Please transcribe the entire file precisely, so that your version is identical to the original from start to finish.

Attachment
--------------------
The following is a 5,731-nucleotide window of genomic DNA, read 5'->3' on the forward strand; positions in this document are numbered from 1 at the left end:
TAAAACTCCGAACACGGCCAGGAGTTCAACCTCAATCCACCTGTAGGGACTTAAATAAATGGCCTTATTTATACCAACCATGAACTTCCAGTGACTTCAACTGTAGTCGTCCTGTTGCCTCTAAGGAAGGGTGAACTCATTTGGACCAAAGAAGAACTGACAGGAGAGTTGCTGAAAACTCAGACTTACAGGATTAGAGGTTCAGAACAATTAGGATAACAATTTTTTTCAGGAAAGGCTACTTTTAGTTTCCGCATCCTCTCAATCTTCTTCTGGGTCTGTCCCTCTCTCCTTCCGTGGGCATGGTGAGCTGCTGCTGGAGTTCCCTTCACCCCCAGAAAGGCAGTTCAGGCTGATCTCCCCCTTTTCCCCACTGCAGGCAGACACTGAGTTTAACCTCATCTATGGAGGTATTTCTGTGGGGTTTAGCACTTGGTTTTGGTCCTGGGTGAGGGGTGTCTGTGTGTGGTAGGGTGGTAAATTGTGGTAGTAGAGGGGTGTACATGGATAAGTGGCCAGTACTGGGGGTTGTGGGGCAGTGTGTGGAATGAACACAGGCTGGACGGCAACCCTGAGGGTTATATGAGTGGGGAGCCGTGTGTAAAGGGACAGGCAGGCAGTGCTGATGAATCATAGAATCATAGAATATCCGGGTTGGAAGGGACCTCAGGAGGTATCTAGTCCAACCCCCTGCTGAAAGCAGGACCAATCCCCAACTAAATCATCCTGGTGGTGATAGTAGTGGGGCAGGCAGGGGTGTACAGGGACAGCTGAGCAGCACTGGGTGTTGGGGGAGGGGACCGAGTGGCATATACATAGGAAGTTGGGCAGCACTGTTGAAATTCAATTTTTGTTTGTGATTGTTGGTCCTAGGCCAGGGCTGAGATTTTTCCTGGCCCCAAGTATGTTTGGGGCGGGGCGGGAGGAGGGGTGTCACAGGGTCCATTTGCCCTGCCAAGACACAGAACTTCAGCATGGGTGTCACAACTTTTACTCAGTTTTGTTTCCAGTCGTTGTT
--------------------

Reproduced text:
The following is a 5,731-nucleotide window of genomic DNA, read 5'->3' on the forward strand; positions in this document are numbered from 1 at the left end:
TAAAACTCCGAACACGGCCAGGAGTTCAACCTCAATCCACCTGTAGGGACTTAAATAAATGGCCTTATTTATACCAACCATGAACTTCCAGTGACTTCAACTGTAGTCGTCCTGTTGCCTCTAAGGAAGGGTGAACTCATTTGGACCAAAGAAGAACTGACAGGAGAGTTGCTGAAAACTCAGACTTACAGGATTAGAGGTTCAGAACAATTAGGATAACAATTTTTTTCAGGAAAGGCTACTTTTAGTTTCCGCATCCTCTCAATCTTCTTCTGGGTCTGTCCCTCTCTCCTTCCGTGGGCATGGTGAGCTGCTGCTGGAGTTCCCTTCACCCCCAGAAAGGCAGTTCAGGCTGATCTCCCCCTTTTCCCCACTGCAGGCAGACACTGAGTTTAACCTCATCTATGGAGGTATTTCTGTGGGGTTTAGCACTTGGTTTTGGTCCTGGGTGAGGGGTGTCTGTGTGTGGTAGGGTGGTAAATTGTGGTAGTAGAGGGGTGTACATGGATAAGTGGCCAGTACTGGGGGTTGTGGGGCAGTGTGTGGAATGAACACAGGCTGGACGGCAACCCTGAGGGTTATATGAGTGGGGAGCCGTGTGTAAAGGGACAGGCAGGCAGTGCTGATGAATCATAGAATCATAGAATATCCGGGTTGGAAGGGACCTCAGGAGGTATCTAGTCCAACCCCCTGCTGAAAGCAGGACCAATCCCCAACTAAATCATCCTGGTGGTGATAGTAGTGGGGCAGGCAGGGGTGTACAGGGACAGCTGAGCAGCACTGGGTGTTGGGGGAGGGGACCGAGTGGCATATACATAGGAAGTTGGGCAGCACTGTTGAAATTCAATTTTTGTTTGTGATTGTTGGTCCTAGGCCAGGGCTGAGATTTTTCCTGGCCCCAAGTATGTTTGGGGCGGGGCGGGAGGAGGGGTGTCACAGGGTCCATTTGCCCTGCCAAGACACAGAACTTCAGCATGGGTGTCACAACTTTTACTCAGTTTTGTTTCCAGTCGTTGTT